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Pregnancy WEEKS

Pregnancy Week 37

How many babies arrive on their due date?

Welcome to the 10th month of pregnancy! Now you are 37 weeks pregnant, you are approaching the finishing line of your pregnancy. If you can hardly wait and are now completely fed up of being pregnant, you're not alone. At this point, many pregnant women can't wait for the baby to be born. However, some babies remain in the breech position, with their bottom pointing down. Read on to find out what that means and how likely it is that your baby will actually arrive on the due date.

What's going on inside you at 37 weeks pregnant?

The size of the foetus is around 48 cm (crown - heel) and it weighs approx. 2800-2900 grams.

The all-important surfactant – the substance required for breathing – is now being produced by the cells in the lungs in sufficient quantities, such that your baby would now be able to breathe independently outside the womb. Surfactant ensures that the air sacs in the lungs do not collapse after breathing out. Without it, breathing in would be extremely difficult or no longer possible.

Your baby is now roughly the size of a marrow.

Your baby is now roughly the size of a marrow.

Your little one is awake for longer and more frequently and is blinking and squinting. It can already see, but not really that clearly, as the optic nerve continues to develop in the first few months after the birth.

The baby's intestine is full of "meconium": this is the first stool, consisting of the remaining amniotic fluid, skin flakes and bile. It is almost black, resembling tar. The baby usually passes its first stool in the days following the birth. However, in stressful situations (e.g. if the umbilical cord becomes tangled) the baby may pass the meconium into the amniotic fluid shortly before or during the birth. In this case, it would be green in colour. If this happens, the baby will be monitored carefully as it is being born to avoid further complications.

How do you feel at 37 weeks pregnant?

As a result of hormonal changes, some women may experience light bleeding or a reddish-brown cervical mucus. There can be many reasons for this, so it is important to keep an eye on it. If it is more than a few spots of blood or if there is evidence of light, fresh blood, contact your Midwife or Doctor, just to be on the safe side. In rare cases, this could also indicate displacement of the placenta or another complication.

Dark red or brown spotting could be an indication that the mucus plug is beginning to loosen. This is also referred to as the "bloody show". The cervix also becomes softer and more delicate, so sex can also trigger light bleeding.

You may now go into labour at any time, which is why you need to keep a close eye on any bleeding or watery discharge. Nearly all babies arrive between the end of the 37th and the end of the 42nd week of pregnancy. However, very few babies arrive exactly on their due date!


What does it mean if my baby is in the breech position?

By now, your baby should have turned so that it is positioned head-down, ready for the birth. However, around 4% of babies remain in a bottom-down position. This can be due to anatomical reasons (e.g. the mother's pelvis, the baby's head, a disproportion between the size of the baby and the size of the pelvis or anomalies in the womb) or it may have something to do with the umbilical cord – however, it is usually impossible to know the exact reason.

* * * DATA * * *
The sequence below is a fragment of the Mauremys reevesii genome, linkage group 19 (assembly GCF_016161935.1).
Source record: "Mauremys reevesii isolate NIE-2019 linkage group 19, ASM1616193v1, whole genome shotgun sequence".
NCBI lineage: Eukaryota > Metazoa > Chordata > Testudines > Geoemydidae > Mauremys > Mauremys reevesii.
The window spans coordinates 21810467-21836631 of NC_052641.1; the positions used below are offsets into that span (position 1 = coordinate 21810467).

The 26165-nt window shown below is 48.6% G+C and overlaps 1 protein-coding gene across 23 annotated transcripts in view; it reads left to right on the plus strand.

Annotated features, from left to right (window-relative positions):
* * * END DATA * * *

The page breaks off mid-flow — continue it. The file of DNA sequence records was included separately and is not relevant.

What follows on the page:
In many cases, a caesarean section (or C-section) is advised for delivery. One reason for this is that because the head does not seal the pelvis, there could be a risk of an umbilical cord prolapse following rupture of the membrane. Generally speaking, there is a greater risk of a lack of oxygen during childbirth. Specific obstetrics expertise is also required for this type of birth – with more and more caesarean sections, this is increasingly being lost. Ultimately, there are also risks with a caesarean section and a vaginal birth has many advantages both for mother and baby. 

When the baby is in a breech position, a detailed distinction is made between the various positions, which have an impact on planning for the birth:

  • Frank breech
    The legs are straight up in front of the body – this is the best position for a vaginal birth
  • Incomplete breech
    The legs are bent in front of the body – vaginal delivery is possible
  • Footling breech
    The legs are under the baby, so that one foot or both feet would enter the birth canal first – vaginal delivery is difficult


With a breech baby, an external cephalic version can be carried out. This is where obstetricians and/or doctors try to turn the baby by putting gentle pressure on the abdomen. As this can give rise to complications, an external cephalic version is usually performed in hospital, with mother and baby being closely monitored. This manoeuvre requires there to be sufficient space in the womb, so it should therefore be attempted around the 37th week of pregnancy.

However, even if that does not work, delivery by caesarean section is fortunately available and an increasing number of hospitals make every effort to ensure mother and baby have a pleasant birth experience. Hospitals take great care to ensure the newborn is placed directly on the mother's breast following the birth to encourage bonding. However, a unique relationship is not built in an instant – the bond between parents and children develops over a period of time with lots of cuddles, whatever kind of birth you have!

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